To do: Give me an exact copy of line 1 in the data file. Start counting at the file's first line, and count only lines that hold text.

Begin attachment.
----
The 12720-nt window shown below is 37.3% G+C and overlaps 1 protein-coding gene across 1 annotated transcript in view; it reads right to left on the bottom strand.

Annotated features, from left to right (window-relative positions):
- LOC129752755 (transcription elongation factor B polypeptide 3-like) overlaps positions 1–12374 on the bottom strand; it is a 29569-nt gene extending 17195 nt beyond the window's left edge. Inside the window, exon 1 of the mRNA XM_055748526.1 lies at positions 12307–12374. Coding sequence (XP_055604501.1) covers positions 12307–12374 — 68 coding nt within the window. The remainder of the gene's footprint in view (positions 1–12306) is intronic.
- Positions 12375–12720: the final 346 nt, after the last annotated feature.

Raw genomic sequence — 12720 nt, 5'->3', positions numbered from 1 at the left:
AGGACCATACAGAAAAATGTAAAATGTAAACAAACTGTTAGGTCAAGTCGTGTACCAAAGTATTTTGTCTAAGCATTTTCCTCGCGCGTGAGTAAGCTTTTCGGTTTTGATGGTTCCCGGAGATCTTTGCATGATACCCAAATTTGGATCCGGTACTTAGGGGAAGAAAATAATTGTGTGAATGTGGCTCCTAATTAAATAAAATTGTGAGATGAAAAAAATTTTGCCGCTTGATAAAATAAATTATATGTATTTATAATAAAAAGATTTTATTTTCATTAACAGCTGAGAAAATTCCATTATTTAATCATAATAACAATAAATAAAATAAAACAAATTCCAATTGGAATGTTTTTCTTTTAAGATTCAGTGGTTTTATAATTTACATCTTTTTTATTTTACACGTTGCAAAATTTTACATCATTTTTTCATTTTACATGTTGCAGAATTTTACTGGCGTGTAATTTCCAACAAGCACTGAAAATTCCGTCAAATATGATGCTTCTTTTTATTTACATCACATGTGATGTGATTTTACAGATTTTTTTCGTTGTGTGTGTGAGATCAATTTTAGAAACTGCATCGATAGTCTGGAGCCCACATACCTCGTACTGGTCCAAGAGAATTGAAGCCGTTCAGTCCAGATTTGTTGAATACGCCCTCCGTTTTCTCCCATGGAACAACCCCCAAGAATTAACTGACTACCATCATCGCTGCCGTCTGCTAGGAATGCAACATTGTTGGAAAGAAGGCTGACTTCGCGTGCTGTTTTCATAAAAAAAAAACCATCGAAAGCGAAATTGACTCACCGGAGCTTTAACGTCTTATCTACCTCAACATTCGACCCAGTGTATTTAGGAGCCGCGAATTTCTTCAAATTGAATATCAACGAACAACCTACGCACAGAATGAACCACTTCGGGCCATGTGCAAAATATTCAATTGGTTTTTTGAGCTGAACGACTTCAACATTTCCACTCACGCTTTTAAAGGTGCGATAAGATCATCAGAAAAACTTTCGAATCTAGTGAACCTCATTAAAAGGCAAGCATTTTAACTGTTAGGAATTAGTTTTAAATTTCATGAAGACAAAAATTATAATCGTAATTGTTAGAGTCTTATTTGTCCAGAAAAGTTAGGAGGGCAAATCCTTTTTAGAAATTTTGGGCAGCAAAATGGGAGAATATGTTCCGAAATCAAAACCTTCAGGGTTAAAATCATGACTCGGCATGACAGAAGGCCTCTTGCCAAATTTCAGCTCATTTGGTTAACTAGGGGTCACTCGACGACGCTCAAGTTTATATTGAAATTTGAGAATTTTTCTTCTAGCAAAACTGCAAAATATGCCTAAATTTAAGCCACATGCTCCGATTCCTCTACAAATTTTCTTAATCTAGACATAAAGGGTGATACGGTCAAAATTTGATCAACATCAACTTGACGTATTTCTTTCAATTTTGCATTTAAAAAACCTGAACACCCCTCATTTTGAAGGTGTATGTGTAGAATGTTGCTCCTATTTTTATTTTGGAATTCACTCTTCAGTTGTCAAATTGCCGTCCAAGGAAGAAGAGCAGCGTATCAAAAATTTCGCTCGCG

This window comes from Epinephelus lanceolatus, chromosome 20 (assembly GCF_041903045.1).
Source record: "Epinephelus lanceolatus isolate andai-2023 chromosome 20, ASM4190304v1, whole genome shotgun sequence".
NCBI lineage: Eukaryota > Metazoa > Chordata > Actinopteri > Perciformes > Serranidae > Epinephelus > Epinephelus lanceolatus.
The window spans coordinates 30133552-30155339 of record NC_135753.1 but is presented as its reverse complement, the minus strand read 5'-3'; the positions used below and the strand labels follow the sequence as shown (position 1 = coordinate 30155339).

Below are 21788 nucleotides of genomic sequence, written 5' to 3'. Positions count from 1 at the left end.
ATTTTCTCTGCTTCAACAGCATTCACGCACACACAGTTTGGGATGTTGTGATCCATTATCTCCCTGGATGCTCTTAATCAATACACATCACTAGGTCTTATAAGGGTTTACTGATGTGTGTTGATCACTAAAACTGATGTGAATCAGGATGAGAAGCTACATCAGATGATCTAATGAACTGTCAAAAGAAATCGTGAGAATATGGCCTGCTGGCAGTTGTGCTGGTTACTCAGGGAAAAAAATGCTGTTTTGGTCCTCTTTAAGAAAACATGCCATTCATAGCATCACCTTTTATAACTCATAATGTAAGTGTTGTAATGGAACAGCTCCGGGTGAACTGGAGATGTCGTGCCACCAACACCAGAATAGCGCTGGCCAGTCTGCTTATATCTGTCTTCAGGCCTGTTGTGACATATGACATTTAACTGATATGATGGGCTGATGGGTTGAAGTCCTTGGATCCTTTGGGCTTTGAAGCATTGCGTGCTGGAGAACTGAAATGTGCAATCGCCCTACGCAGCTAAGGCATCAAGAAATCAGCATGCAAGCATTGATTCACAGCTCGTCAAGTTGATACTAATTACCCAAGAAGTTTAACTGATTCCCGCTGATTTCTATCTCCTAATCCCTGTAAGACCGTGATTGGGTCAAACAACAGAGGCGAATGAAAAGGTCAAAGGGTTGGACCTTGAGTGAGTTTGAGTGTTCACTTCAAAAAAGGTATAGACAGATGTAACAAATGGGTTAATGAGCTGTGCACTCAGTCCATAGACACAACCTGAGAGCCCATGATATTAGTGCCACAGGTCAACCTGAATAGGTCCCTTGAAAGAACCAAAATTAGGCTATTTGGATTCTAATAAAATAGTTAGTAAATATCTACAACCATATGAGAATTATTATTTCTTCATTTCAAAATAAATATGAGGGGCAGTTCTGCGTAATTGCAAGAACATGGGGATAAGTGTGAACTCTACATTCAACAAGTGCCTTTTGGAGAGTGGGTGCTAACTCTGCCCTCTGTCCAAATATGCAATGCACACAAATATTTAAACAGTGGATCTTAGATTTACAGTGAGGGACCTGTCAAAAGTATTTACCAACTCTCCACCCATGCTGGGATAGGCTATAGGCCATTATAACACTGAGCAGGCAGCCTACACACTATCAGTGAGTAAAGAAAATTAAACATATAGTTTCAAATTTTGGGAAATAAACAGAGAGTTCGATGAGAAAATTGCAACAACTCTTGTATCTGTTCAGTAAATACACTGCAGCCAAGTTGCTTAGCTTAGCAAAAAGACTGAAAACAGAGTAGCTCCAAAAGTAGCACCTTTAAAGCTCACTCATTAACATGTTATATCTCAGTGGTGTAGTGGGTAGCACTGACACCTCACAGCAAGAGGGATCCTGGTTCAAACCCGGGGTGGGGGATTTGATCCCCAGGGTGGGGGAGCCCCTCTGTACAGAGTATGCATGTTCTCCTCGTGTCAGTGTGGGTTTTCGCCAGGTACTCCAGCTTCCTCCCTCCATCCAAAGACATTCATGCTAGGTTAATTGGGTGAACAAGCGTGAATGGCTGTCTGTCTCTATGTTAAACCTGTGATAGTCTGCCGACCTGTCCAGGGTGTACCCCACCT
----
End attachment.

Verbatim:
The 12720-nt window shown below is 37.3% G+C and overlaps 1 protein-coding gene across 1 annotated transcript in view; it reads right to left on the bottom strand.